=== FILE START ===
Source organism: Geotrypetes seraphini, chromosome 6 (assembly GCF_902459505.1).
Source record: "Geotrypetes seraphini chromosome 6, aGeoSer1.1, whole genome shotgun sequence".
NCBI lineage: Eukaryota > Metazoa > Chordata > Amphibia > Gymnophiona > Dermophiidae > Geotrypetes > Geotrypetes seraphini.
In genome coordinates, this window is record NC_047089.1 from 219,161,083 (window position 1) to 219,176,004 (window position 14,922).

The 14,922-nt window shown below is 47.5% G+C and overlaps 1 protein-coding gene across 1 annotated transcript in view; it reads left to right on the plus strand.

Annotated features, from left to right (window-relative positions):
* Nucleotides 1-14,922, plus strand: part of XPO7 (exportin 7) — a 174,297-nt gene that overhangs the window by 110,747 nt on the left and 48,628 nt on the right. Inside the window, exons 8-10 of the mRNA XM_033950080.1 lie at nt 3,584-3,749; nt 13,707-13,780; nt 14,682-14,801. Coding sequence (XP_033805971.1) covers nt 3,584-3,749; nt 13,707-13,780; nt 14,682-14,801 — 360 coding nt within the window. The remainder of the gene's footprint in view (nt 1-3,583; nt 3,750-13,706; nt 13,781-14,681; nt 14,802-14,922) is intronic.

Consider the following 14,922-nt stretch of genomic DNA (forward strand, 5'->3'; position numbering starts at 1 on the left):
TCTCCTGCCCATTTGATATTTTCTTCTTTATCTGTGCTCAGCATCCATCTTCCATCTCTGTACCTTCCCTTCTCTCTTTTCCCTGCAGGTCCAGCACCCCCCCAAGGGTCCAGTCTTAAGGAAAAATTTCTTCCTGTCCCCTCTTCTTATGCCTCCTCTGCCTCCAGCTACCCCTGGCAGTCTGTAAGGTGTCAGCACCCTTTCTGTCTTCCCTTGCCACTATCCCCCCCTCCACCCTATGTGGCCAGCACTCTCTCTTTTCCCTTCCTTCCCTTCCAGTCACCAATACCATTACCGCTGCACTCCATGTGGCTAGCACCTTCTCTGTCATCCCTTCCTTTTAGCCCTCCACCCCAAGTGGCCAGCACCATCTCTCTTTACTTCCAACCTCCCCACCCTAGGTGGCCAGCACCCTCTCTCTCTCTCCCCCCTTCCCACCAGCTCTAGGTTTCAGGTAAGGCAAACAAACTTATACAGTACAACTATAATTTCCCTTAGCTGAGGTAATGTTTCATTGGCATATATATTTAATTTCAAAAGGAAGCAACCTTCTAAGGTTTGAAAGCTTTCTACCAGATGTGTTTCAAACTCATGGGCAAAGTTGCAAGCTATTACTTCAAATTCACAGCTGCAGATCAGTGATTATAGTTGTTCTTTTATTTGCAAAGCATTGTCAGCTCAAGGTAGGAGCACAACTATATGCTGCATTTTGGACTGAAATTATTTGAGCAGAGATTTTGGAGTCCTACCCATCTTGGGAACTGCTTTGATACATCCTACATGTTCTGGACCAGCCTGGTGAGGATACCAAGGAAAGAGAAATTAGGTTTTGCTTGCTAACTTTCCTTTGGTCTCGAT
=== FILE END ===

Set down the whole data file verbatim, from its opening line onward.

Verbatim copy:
Source organism: Geotrypetes seraphini, chromosome 6 (assembly GCF_902459505.1).
Source record: "Geotrypetes seraphini chromosome 6, aGeoSer1.1, whole genome shotgun sequence".
NCBI lineage: Eukaryota > Metazoa > Chordata > Amphibia > Gymnophiona > Dermophiidae > Geotrypetes > Geotrypetes seraphini.
In genome coordinates, this window is record NC_047089.1 from 219,161,083 (window position 1) to 219,176,004 (window position 14,922).

The 14,922-nt window shown below is 47.5% G+C and overlaps 1 protein-coding gene across 1 annotated transcript in view; it reads left to right on the plus strand.

Annotated features, from left to right (window-relative positions):
* Nucleotides 1-14,922, plus strand: part of XPO7 (exportin 7) — a 174,297-nt gene that overhangs the window by 110,747 nt on the left and 48,628 nt on the right. Inside the window, exons 8-10 of the mRNA XM_033950080.1 lie at nt 3,584-3,749; nt 13,707-13,780; nt 14,682-14,801. Coding sequence (XP_033805971.1) covers nt 3,584-3,749; nt 13,707-13,780; nt 14,682-14,801 — 360 coding nt within the window. The remainder of the gene's footprint in view (nt 1-3,583; nt 3,750-13,706; nt 13,781-14,681; nt 14,802-14,922) is intronic.

Consider the following 14,922-nt stretch of genomic DNA (forward strand, 5'->3'; position numbering starts at 1 on the left):
TCTCCTGCCCATTTGATATTTTCTTCTTTATCTGTGCTCAGCATCCATCTTCCATCTCTGTACCTTCCCTTCTCTCTTTTCCCTGCAGGTCCAGCACCCCCCCAAGGGTCCAGTCTTAAGGAAAAATTTCTTCCTGTCCCCTCTTCTTATGCCTCCTCTGCCTCCAGCTACCCCTGGCAGTCTGTAAGGTGTCAGCACCCTTTCTGTCTTCCCTTGCCACTATCCCCCCCTCCACCCTATGTGGCCAGCACTCTCTCTTTTCCCTTCCTTCCCTTCCAGTCACCAATACCATTACCGCTGCACTCCATGTGGCTAGCACCTTCTCTGTCATCCCTTCCTTTTAGCCCTCCACCCCAAGTGGCCAGCACCATCTCTCTTTACTTCCAACCTCCCCACCCTAGGTGGCCAGCACCCTCTCTCTCTCTCCCCCCTTCCCACCAGCTCTAGGTTTCAGGTAAGGCAAACAAACTTATACAGTACAACTATAATTTCCCTTAGCTGAGGTAATGTTTCATTGGCATATATATTTAATTTCAAAAGGAAGCAACCTTCTAAGGTTTGAAAGCTTTCTACCAGATGTGTTTCAAACTCATGGGCAAAGTTGCAAGCTATTACTTCAAATTCACAGCTGCAGATCAGTGATTATAGTTGTTCTTTTATTTGCAAAGCATTGTCAGCTCAAGGTAGGAGCACAACTATATGCTGCATTTTGGACTGAAATTATTTGAGCAGAGATTTTGGAGTCCTACCCATCTTGGGAACTGCTTTGATACATCCTACATGTTCTGGACCAGCCTGGTGAGGATACCAAGGAAAGAGAAATTAGGTTTTGCTTGCTAACTTTCCTTTGGTCTCGAT